Product, Service & Design Innovation
Startup Setting Out to Make Fashion Industry Transparent, 'Just'

The deadly collapse of the Rana Plaza textile factory in Bangladesh in April 2013 was a tragic, overdue wake-up call to the fashion industry — not only to take action to ensure the safety of workers throughout their value chains, but also to illustrate the critical need for transparency as far as their operations reach throughout the world. Now a startup called JUST is aiming to bridge the gap — by finding, vetting and partnering with fashion suppliers that have positive social missions and connecting them with designers, brands and consumers through an online database and consumer platform. The company’s unique model aims to ensure complete traceability of all JUST garments and an ethical supply chain from which any clothing brand can confidently source. Here, co-founder Shahd Al-Shehail shares JUST’s journey.

Natalie [Grillon, co-founder] and I grew up like many female adolescents in the Western world; coveting the latest issue of Vogue and trying to copy the season’s looks. Over time, as the co-founder of a Saudi fashion house, I grew to understand the positives and negatives of the fashion industry, and the potential of bringing the stories of traditional artisans to the consumers who admired their work. Natalie, meanwhile, working in agriculture overseas, began to realize the opportunity of connecting smallholder farmers to global markets.

We met in New York City through the Acumen Global Fellows program. Acumen is a nonprofit that invests in companies, leaders, and ideas that are changing the way the world tackles poverty. And the Fellows program, which sent me to India and Natalie to Uganda, is dedicated to training the next generation of social impact leaders.

One breezy evening in India, halfway through the fellowship, we were trading stories. Natalie was visiting from Uganda, where she had been working with an agriculture development company providing access to market for over 40,000 smallholder farmers. One of the company’s largest crops is organic cotton; she starts to talk about the potential she sees for the farmers and for connecting them to the fashion industry. The company has created something incredible and special, she says. This should be the standard not the exception.

We start brainstorming. What if we could provide good suppliers, like the company she is working at, access to a market? What if there were better standards by which brands and consumers could judge their garments? And what if there was something that guarantees quality inputs in the items we purchase, with which a consumer could easily understand and make an informed decision? What if you had an Intel Inside for clothes?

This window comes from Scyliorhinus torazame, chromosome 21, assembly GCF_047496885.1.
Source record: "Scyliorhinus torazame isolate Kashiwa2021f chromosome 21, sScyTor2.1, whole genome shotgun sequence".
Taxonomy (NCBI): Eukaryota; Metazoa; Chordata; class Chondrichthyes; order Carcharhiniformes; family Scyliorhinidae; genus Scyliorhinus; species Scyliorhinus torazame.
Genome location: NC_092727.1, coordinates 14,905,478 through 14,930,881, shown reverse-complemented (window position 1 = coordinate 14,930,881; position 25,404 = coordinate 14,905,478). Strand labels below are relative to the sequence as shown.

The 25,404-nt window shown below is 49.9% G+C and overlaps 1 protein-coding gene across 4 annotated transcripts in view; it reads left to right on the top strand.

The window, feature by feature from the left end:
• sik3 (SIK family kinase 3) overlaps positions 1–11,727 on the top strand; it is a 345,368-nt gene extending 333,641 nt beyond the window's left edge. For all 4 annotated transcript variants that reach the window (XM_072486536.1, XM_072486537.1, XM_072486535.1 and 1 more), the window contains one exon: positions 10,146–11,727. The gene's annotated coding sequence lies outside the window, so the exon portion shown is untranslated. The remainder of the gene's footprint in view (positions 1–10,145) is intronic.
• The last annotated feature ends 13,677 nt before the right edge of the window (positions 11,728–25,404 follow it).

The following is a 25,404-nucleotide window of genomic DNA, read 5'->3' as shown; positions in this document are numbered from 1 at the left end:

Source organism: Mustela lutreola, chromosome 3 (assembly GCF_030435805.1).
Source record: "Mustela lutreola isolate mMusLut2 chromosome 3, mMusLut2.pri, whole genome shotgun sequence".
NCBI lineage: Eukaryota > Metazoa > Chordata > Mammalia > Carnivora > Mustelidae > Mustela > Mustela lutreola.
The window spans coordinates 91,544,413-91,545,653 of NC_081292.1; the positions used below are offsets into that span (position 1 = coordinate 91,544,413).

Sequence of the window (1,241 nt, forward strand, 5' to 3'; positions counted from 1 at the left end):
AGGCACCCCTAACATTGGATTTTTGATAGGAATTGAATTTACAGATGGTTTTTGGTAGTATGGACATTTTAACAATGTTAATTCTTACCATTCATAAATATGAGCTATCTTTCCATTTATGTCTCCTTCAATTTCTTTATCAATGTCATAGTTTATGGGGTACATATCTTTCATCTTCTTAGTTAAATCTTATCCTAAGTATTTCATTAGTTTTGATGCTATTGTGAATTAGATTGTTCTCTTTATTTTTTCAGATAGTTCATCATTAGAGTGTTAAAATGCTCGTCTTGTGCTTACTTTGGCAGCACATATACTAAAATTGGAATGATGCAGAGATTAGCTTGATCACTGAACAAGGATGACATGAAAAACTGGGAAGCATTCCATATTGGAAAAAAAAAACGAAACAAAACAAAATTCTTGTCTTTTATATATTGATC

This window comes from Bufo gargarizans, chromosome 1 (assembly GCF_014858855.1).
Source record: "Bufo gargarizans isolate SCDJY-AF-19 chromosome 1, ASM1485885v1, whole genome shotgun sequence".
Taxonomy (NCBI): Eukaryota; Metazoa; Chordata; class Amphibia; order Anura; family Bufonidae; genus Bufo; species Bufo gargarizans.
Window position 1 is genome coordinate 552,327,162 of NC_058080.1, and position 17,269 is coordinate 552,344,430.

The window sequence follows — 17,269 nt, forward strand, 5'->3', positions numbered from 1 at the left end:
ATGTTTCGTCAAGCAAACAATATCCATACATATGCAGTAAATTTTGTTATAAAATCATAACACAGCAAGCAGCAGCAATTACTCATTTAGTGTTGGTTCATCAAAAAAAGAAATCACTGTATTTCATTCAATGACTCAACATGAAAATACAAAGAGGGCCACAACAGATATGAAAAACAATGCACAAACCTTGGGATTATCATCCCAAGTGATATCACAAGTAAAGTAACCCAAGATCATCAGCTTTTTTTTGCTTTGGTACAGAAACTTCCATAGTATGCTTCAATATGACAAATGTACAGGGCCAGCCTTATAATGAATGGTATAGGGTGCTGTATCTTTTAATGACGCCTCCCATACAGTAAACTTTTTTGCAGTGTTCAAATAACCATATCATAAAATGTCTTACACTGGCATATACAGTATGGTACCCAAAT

24, April 2013. 1,129 dead. 2,500 injured. All in a manmade disaster - a factory collapse driven by demand for cheaper clothes at the expense of everything else, even lives. Rana Plaza. A sobering event for the world and certainly for us.

Questions like, “Was my shirt made there, or under similar conditions?” and “Are my purchases feeding this system?” rushed through our heads.

When we dug a little deeper, we realized that the problem was even larger. Thousands more die every year unnoticed. Fashion industry supply chains are complex and opaque, and this lack of transparency and even basic knowledge of a garment’s journey hides human rights abuses and the unsustainable use of resources.

Here we were, in India and Uganda, using our business skills to fight poverty while something as simple as our clothes could be responsible for poverty somewhere else in the world.

JUST was born.

We set out on this journey to create a market where fashion is not just beautiful but inherently ethical. At JUST, we find, vet and partner with suppliers who are already lauded for their positive social missions. Through our online database and consumer platforms, we connect them to designers and consumers yearning for positive change and accurate information to hone their decisions. The result is accountability in the supply chain, and trusted, celebrated JUST garments and suppliers.

JUST wants to make your every purchase impactful and transparent. These production stories may seem far from home, but JUST aims to prove just how close they really are. We believe real change happens through the accumulation of all the small choices people make every day, when combined, our purchasing power truly can change an industry.

This post first appeared on the JUST blog on April 23, 2014.


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